Posts Tagged ‘James Franco’

The overstuffed, dreadful ‘Spider-Man 3’ botched everything but the action

February 24, 2016

By Matthew E. Milliken
MEMwrites.wordpress.com
Feb. 24, 2016

Nearly two years ago, I came across a three-for-one DVD containing the trilogy of Spider-Man films directed by Sam Raimi in the first decade of the 21st century. After writing about the first film, from 2002, and starting and tagging but not otherwise working on a post about the second film, released in 2004, I didn’t start watching 2007’s Spider-Man 3 until one night in early February.

I didn’t finish watching it until a few days ago.

Raimi’s first Spider-Man was a decent enough flick, but hardly great. His follow-up is, in my opinion, one of the greatest superhero movies (although bear in mind that I’ve only seen one X-Men movie, and none of the Avengers films). The third Spider-Man movie, however, is widely regarded as a mess, despite the fact that it was the top-grossing domestic movie of the year, with a haul of more than $336 million.

(Incidentally, the second- through 12th-highest-grossing features of 2007, in descending order, were Shrek the ThirdTransformersPirates of the Caribbean: At World’s EndHarry Potter and the Order of the PhoenixI Am LegendThe Bourne UltimatumNational Treasure: Book of SecretsAlvin and the Chipmunks300Ratatouille and The Simpsons Movie.)

I had long suspected that Spider-Man 3’s bad reputation was overblown. But my friends, I am compelled to report that this movie is indeed quite dire.

The main problem here is that the film doesn’t have quite enough material for two movies, but it has more than enough for a single feature. (Bear in mind that Spider-Man 3 weighed in at two hours and 19 minutes when it was released; the director’s cut has another 17 minutes of material.) At least one of the screenwriters recognized this problem, but the movie makers ended up sticking with one feature because they couldn’t find a worthwhile cliffhanger to lead into a further sequel.

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Interview with an accused murderer: Thanks to numerous missteps, the based-on-a-true-story movie ‘True Story’ falls flat

April 24, 2015

By Matthew E. Milliken
MEMwrites.wordpress.com
April 24, 2015

About a third of the way into the new movie True Story, there’s a short but eerie scene in which journalist Mike Finkel (Jonah Hill) asks his girlfriend, Jill Barker (Felicity Jones), to look at a pair of manuscripts.

One is a book of notes Finkel took during his most recent reporting trip, a journey to Africa. The other is a 40-page letter, written by an accused murdered named Christian Longo (James Franco), which recounts much of his life, including the aftermath of the vicious slayings with which he is accused.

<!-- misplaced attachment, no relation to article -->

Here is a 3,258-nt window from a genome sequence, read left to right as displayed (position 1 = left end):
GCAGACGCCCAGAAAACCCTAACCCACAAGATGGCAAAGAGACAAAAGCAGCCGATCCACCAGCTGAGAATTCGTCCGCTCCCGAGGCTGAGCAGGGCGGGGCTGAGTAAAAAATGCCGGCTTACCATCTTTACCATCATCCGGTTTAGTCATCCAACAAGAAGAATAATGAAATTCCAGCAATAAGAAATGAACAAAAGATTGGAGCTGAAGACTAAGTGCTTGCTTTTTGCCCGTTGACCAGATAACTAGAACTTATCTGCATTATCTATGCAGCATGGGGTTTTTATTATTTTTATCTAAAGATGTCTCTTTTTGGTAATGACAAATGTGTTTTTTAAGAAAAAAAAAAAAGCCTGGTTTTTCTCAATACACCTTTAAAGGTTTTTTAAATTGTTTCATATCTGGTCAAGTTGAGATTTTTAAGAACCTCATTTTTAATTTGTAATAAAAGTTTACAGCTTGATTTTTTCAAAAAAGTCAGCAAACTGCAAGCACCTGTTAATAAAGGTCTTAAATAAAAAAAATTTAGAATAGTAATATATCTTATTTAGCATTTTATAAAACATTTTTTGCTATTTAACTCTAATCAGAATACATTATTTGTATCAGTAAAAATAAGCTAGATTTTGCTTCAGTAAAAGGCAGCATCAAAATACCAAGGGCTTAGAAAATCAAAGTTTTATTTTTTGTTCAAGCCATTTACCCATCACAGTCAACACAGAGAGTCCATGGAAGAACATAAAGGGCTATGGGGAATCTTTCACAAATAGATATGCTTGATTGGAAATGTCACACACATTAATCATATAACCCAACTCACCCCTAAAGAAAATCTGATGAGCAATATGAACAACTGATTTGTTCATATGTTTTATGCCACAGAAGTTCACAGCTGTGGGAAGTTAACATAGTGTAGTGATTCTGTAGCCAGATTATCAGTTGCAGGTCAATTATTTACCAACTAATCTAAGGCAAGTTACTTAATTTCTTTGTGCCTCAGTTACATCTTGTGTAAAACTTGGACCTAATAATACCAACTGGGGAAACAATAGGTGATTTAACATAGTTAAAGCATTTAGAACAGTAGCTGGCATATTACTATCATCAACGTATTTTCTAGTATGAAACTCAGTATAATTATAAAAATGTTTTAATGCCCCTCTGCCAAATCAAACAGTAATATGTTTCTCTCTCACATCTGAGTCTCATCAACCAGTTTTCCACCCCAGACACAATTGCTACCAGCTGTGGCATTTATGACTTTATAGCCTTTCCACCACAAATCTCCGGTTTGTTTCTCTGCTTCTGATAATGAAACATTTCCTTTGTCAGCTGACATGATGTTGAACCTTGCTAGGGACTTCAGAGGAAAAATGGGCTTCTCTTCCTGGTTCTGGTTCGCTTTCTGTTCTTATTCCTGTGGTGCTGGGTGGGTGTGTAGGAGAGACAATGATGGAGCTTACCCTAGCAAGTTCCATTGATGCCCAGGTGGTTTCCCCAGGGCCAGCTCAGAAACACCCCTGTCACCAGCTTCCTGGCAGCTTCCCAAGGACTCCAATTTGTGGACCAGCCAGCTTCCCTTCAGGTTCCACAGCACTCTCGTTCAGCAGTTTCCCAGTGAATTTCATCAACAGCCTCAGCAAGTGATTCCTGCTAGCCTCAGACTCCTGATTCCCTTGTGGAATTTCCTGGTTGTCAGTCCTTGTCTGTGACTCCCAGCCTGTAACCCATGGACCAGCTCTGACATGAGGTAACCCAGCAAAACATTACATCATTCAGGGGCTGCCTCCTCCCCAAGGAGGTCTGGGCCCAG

Finkel recorded his observations in a notebook using a pen, while Longo put pencil to legal paper. And yet both men have interrupted their fields of verbiage with doodles. The two very different texts are undeniably, and uncannily, similar.

The effect is eerie. Sadly, director-screenwriter Rupert Goold and scripting partner David Kajganich never really tie this short but unnerving scene into the rest of the film. The failure is emblematic: This is one of several effective but isolated moments that hint at the better movie that True Story could have been but isn’t.

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July 22, 2014

By Matthew E. Milliken
MEMwrites.wordpress.com
July 18, 2014

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With a great character comes…alas, just a decent superhero movie: Revisiting 2002’s ‘Spider-Man’

July 14, 2014

By Matthew E. Milliken
MEMwrites.wordpress.com
July 14, 2014

In 2002, Columbia Pictures released a movie titled, simply, Spider-Man. It was a pretty fun outing starring Tobey Maguire and Kirsten Dunst as, respectively, the eponymous hero ( Peter Parker) and his longtime next-door neighbor and not-so-secret crush, Mary Jane Watson.

What few people could have foreseen was that Spider-Man would unleash a cinematic infestation of, well, Spider-Man movies. The wall-crawler’s first big-budget cinematic outing was followed in 2004 by Spider-Man 2 and in 2007 by Spider-Man 3, all of which starred Maguire and Dunst and were directed by Sam Raimi.

The first two movies in the series, especially the 2004 release, received a decent critical reception. The third feature, which I’ve never seen, is widely considered to be a sprawling mess.

Still, it was a bit of a surprise when, in 2012 — not a decade after the debut of the first Spider-Man — Columbia released a reboot of the series. The Amazing Spider-Man starred Andrew Garfield and Emma Stone, and it was fun, even though there hadn’t seem to be an urgent need for it. Earlier this year, we got The Amazing Spider-Man 2which was also enjoyable, if a bit overstuffed. Both films evidently did well at the box office, and I gather that another sequel is on its way.

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